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Reducing Staff Stress

By Tom Gray

Anybody working in the restaurant business today knows that stress is part of the daily routine. We thrive on stressful situations to a certain degree---otherwise, we’d be in another line of work. And while the capacity to function under pressure is indirectly responsible for making us successful, stress can reduce productivity and create tension among staff members. So, how to find the right balance for you and your staff in the kitchen without creating a bunch of slackers? These NO STRESS suggestions will help.

Notice what’s going on.

Offer a complete training program.

Solve problems sooner rather than later.

Take responsibility, and expect others to do so as well.

Respect your crew.

Express clear expectations.

Simplify where you can.

Show your appreciation.

From the moment you arrive at work, notice what is happening. Are the prep cooks standing around chatting or busily working? Is the sous chef managing the crew or in the office buried in paperwork? Are the tasks of the day on target for completion? Even if you won’t be serving guests for another three or four hours, you must get a handle on how the day is shaping up. If it appears you are not geared up for a smooth opening, take action immediately to get back on track.

Offer and follow complete training guidelines. Very few people enjoy the training process, as either the trainer or the trainee. Shortcutting this critical step, however, can make or break an employee. Write your recipes down and require cooks to follow them. Thorough training will mean less stress on staff when they need to find answers and less stress for you when you demand consistency.

Encourage and allow your key players to solve problems. Emphasize that you want them to work toward solutions by themselves, and push them a bit. If every problem has to wait for your attention, you will become overwhelmed with the minutiae very quickly. Likewise, when a problem does surface, don’t be afraid to delegate.

Evaluate each person’s responsibilities and hold him or her accountable. Within any organization, success hinges on how well things get done. Any staff member’s inefficiency in any area will create stress for others. Don’t hesitate to shuffle staff positions to increase performance and reduce stress.

Respect your staff. Respect is essential in maintaining an environment that is conducive to productivity and a smooth-running operation. Remember that your crew has a life outside of work. Post schedules on time, and allow schedule requests so they can plan activities outside of work that they find enjoyable. Think of unusual perks such as dining certificates to restaurants around town, discounts on dry cleaning, or book/magazine allowances that enhance their work environment or reward them for work well done.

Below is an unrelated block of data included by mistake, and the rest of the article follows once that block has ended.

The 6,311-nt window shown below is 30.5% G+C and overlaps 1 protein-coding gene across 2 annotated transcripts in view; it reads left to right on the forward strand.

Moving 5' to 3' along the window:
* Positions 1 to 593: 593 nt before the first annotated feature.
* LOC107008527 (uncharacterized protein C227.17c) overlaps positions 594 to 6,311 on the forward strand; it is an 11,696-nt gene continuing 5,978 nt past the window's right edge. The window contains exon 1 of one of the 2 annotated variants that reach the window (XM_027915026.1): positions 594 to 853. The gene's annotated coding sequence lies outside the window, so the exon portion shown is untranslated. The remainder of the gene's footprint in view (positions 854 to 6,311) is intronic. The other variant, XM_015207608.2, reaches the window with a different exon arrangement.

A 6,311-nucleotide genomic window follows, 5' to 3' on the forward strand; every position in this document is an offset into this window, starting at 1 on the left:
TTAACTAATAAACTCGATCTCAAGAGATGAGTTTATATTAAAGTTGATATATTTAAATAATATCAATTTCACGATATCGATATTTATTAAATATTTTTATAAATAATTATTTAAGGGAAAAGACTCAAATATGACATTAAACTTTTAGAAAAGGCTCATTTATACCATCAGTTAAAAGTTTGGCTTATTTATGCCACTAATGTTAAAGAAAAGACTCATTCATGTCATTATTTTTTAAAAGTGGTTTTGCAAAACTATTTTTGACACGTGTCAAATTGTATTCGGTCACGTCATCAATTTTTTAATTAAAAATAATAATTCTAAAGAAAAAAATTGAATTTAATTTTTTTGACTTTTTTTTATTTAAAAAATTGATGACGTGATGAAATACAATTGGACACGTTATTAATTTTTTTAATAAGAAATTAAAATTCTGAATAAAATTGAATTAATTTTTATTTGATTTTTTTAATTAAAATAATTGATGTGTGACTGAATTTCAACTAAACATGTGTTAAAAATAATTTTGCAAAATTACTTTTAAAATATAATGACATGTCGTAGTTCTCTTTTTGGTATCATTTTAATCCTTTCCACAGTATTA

Set clear expectations for your staff. During the interview process at Bistro Aix, we outline three core expectations: one, come to work; two, come to work on time; and three, do your job. Our expectations sound elementary, yet some staff members have difficulty accomplishing these basics. But by clearly expressing our expectations at the onset, stressful situations have been avoided because employees knew what was expected of them and where they had fallen short.

Simplify where possible. Take the time to develop logical systems and protocols for handling everyday tasks and operations. Also, encourage your staff to suggest ways to streamline procedures. Don’t put up roadblocks for your employees to get their jobs done.

Show your appreciation to your team and individuals who shine every day. When someone does a good job, make it a point to let him or her know you notice. On a small scale, we use the T-shirts and promotional materials we receive from vendors and distributors as perks; a T-shirt or hat and a thank-you go a long way. On a larger scale, we close each year on Super Bowl Sunday and host an employee party. While it’s an expensive endeavor for the business (closing down for a night, purchasing drinks, catering food, and renting equipment), it’s a fun way to decompress after the busy holiday season, and the gesture builds camaraderie and good will.

No doubt, stress is not going to go away in this business. Instead, find means to reduce it without losing sight of your work ethic and drive to succeed.

Tom Gray is partner and executive chef of Bistro Aix in Jacksonville, Florida. A Culinary Institute of America graduate, Gray worked in New York City, Los Angeles, and Napa Valley before returning to his roots in North Florida. Among its many honors, Bistro Aix garnered Santé’s 2003 Wine Hospitality Award and the DiRoNA Award of Excellence since 2004.

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